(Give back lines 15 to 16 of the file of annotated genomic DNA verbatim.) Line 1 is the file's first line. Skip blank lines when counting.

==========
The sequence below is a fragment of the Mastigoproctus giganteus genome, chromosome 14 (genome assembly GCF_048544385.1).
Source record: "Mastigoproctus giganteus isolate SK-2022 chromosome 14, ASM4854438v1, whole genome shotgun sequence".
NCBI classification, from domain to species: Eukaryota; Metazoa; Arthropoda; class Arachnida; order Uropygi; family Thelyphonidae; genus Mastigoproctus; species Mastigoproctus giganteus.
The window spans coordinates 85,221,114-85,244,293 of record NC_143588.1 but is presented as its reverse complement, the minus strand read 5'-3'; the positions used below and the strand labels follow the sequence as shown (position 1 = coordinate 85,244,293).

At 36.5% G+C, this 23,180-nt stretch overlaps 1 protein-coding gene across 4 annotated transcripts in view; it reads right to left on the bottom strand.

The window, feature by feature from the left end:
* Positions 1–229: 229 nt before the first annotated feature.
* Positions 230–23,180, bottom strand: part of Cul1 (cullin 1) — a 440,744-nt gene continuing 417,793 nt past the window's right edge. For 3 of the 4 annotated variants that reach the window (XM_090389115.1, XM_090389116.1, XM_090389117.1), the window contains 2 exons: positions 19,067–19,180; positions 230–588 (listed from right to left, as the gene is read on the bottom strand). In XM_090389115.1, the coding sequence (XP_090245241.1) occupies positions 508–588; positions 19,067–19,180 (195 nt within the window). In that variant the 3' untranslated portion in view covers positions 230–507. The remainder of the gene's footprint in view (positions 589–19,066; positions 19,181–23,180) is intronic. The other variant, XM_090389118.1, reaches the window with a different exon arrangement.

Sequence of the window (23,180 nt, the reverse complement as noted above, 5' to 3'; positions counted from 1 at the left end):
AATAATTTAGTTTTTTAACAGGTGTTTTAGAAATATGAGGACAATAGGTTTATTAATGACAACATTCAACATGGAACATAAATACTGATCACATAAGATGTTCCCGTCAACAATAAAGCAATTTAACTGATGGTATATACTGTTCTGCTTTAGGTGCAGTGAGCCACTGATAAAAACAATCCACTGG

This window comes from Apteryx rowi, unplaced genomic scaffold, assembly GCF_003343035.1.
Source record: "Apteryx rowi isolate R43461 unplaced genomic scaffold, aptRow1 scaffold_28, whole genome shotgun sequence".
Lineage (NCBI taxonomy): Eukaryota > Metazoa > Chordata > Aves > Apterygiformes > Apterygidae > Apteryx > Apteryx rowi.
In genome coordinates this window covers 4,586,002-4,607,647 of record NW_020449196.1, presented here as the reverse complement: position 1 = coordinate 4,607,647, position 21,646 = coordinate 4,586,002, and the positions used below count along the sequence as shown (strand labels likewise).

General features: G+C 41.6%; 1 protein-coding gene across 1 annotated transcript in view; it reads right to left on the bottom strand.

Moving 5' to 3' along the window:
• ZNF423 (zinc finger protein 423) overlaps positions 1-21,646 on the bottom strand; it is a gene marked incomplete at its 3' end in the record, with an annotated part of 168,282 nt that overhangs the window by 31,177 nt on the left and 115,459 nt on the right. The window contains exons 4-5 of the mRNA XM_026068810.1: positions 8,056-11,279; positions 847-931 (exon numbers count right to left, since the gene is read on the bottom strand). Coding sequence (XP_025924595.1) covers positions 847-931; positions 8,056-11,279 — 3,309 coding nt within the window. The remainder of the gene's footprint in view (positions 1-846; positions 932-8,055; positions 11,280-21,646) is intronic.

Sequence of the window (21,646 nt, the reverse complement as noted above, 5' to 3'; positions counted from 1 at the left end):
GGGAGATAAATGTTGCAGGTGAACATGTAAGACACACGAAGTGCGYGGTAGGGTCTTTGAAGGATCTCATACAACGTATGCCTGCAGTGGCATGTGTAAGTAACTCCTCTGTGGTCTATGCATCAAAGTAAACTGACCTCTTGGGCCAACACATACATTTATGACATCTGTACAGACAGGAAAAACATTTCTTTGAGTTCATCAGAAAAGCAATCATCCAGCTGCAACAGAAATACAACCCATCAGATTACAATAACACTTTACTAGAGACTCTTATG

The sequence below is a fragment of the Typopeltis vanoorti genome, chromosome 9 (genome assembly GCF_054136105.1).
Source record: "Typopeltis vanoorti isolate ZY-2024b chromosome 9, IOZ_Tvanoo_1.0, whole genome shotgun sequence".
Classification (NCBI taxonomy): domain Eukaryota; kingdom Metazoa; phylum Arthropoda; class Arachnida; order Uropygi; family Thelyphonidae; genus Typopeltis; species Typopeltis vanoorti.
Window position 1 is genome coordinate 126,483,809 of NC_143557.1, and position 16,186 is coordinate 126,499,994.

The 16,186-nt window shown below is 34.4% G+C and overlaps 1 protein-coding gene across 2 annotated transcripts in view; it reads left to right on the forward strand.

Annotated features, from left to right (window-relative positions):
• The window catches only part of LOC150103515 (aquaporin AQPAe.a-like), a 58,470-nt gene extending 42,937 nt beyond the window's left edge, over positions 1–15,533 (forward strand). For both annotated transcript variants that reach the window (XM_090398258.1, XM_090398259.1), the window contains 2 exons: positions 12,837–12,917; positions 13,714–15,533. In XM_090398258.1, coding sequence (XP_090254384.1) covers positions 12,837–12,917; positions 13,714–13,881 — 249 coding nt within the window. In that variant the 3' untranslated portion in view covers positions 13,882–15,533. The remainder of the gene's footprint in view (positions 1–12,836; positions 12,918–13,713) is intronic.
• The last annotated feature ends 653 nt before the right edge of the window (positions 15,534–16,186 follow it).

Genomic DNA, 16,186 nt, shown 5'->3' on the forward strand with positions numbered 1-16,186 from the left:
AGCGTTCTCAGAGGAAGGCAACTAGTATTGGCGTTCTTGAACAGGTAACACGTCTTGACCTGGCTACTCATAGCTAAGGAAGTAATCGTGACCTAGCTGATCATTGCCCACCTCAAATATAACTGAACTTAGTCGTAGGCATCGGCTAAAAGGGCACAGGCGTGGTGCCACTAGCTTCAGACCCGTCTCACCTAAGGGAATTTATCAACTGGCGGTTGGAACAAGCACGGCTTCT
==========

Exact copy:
General features: G+C 41.6%; 1 protein-coding gene across 1 annotated transcript in view; it reads right to left on the bottom strand.

Moving 5' to 3' along the window: